Patients in the region were amongst thousands polled in practices across England between January and April on various aspects of their health.
The study found that 875 out of 16,761 in the Black Country – above five per cent – had long Covid symptoms, with 223 out of 5,871 across Staffordshire overall.
The figures included the Cannock Chase rate at around four per cent, Stafford at the same rate, and Staffordshire and Seisdon Peninsula at three per cent.
When the rate is applied to the latest population estimate for each area, it suggests 72,722 people aged 16 and over could have long Covid in the region.
The Long Covid SOS charity called on the Government to stop putting its "head in the sand" and take action to reduce the growing number of long Covid sufferers.
Across England, just over four per cent said they had long Covid symptoms, which can include fatigue, shortness of breath, and heart palpitations – around two million people.
Ondine Sherwood, co-founder of the charity, said most sufferers are unable to obtain any meaningful treatment, and for many even that is not available due to lengthy waiting lists.
She added: "The Government needs to acknowledge that this is a major issue impacting a significant proportion of the population and that it will lead to a massive burden of ill health on the NHS, on society and the economy.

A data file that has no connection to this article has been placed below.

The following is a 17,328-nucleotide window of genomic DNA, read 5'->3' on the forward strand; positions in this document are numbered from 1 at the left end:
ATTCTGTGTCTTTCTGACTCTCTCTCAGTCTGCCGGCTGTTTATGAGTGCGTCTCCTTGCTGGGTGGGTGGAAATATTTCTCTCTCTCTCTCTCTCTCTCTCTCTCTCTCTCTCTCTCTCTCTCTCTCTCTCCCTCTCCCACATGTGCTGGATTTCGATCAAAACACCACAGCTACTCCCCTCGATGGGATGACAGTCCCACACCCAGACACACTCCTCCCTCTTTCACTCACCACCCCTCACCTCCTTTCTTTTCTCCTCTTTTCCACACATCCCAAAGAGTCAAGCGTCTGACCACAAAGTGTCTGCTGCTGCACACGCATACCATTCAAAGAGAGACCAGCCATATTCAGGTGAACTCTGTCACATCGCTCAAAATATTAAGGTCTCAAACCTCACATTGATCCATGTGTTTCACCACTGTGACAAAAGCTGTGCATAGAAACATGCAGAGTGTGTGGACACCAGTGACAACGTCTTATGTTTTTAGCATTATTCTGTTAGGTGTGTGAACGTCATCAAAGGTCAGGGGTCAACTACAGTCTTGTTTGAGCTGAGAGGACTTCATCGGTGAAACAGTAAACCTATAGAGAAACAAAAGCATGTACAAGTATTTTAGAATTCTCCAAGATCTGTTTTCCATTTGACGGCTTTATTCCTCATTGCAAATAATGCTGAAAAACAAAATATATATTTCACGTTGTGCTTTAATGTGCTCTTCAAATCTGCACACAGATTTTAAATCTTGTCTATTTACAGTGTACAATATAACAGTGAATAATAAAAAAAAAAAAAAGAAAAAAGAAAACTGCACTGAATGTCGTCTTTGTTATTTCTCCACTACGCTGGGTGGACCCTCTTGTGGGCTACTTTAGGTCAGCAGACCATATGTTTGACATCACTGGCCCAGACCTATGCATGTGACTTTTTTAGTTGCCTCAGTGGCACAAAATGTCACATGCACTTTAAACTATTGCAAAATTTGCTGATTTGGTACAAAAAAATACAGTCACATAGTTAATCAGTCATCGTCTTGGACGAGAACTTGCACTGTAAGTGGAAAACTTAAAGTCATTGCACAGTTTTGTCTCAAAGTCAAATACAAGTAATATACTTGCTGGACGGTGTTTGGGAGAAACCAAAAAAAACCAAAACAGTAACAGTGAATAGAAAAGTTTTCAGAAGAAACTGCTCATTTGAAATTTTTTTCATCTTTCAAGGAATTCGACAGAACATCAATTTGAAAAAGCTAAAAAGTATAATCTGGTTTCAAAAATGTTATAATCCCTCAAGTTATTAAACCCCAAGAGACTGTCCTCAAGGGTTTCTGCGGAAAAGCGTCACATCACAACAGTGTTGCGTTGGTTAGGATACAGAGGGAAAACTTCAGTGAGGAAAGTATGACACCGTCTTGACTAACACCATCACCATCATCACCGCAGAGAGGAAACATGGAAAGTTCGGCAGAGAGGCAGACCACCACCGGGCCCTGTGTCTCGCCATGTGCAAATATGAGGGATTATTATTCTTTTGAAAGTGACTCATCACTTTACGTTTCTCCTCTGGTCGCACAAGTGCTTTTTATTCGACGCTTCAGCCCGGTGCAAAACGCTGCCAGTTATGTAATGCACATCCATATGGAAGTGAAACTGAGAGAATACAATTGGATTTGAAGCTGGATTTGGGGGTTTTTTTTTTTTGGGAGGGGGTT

"The Government needs to stop putting its head in the sand and start to act."
She said stricter infection control measures, more healthcare investment and increased research funding are needed.
The Royal College of GPs said post-Covid syndrome is still a relatively new condition, but the prolonged health effects that some experience can have a terrible impact on their lives.
Professor Martin Marshall, chairman of the RCGP, said more resources are needed, including good access to appropriate rehabilitation services in the local community and more staff working in general practice.
He is calling on the Government to address the "intense workforce shortages" and help deliver care to the increasing number of patients with long Covid.
The Department of Health and Social Care said more than £50 million has gone to help scientists understand the virus's long-term debilitating effects, while the NHS has committed £224 million to support people with ongoing symptoms.
A spokesman added: “The best way to protect yourself from Covid is by getting the vaccine, and our world-leading programme has delivered over 150 million jabs.”